Gavin Finkelstein is President, Haemophilia Foundation Australia
The excitement about new and emerging treatments for haemophilia and new technologies buzzed around the WFH Congress in Glasgow. It was hard not to get swept up in the enthusiasm and many people commented that we are entering an era of change not seen for over 25 years since recombinant factors became available in the haemophilia space.
Nevertheless, we need to be cautious and we should not get too far ahead of ourselves, because many of the references were to medicines and technologies such as very novel gene therapies, which had not developed much further than an idea or proof of concept. For many of them, it will mean many years of work in laboratories, and then clinical trials before they might emerge as real contenders in the community.
But there are some new therapies that are very close and, as you will read elsewhere in this publication, some of these are already available in other countries, but not yet in Australia. We continue to work towards getting access for a range of treatments for our community.
The excitement of the discussions in Glasgow has led the HFA Council to another conversation about what the treatment landscape might look like in the future. Will the current patient care and treatment framework and the regulatory and funding processes in place work best with the new treatment opportunities in the offing? Will they be agile enough to assess, evaluate and measure treatment outcomes and costs, and will those processes be able to accommodate the needs and expectations of the community in the future?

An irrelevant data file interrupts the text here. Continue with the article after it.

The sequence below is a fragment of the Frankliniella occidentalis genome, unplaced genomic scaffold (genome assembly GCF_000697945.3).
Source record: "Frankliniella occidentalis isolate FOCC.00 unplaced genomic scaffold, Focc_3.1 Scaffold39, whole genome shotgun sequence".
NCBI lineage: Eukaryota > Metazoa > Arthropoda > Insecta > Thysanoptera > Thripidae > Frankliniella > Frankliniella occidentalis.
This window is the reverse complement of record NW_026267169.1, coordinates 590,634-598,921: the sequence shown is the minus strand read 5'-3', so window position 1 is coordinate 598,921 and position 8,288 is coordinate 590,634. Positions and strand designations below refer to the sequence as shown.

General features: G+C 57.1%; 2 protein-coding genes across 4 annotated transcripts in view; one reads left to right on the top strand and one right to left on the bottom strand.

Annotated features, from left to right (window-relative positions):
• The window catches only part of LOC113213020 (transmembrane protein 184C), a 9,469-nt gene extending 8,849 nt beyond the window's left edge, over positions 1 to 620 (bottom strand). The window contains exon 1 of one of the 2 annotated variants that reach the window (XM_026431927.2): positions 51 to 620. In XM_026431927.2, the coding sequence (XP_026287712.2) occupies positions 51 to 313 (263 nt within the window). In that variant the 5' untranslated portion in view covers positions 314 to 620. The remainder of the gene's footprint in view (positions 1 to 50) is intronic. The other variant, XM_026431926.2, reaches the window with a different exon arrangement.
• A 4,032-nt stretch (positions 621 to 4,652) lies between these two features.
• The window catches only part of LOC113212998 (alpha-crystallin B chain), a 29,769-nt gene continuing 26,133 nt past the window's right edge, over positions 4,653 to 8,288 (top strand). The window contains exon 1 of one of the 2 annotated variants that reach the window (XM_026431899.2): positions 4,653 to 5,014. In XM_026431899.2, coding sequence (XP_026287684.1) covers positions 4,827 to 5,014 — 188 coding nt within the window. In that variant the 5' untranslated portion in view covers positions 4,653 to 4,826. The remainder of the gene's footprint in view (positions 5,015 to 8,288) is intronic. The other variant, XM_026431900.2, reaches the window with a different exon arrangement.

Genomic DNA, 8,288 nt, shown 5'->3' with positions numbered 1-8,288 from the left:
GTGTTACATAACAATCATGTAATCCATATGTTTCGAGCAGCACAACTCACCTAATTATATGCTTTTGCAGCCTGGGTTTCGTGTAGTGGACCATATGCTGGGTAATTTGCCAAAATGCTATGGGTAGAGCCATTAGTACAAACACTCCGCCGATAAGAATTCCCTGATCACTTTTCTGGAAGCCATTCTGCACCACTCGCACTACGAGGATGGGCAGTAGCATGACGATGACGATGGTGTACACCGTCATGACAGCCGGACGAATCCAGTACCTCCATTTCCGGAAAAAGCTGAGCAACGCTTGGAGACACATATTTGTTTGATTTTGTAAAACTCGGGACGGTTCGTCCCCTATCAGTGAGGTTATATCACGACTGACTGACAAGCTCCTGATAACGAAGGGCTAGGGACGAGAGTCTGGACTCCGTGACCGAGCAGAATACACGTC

From my informal discussions with our community members, I am aware people do have expectations. I think it is important that we make sure there is not false hope and disappointment, and that we work constructively with all stakeholders to ensure accurate information is available and a clear understanding of the expectations and needs of people living with bleeding disorders and their families and carers. Our ongoing dialogue with clinicians and government decision makers aims to ensure timely access to the new treatments that our community needs and relies on solid evidence both about treatment outcomes and the impact of access on the community. This needs a robust discussion about the future we want to see and the pathways we will need to achieve that.
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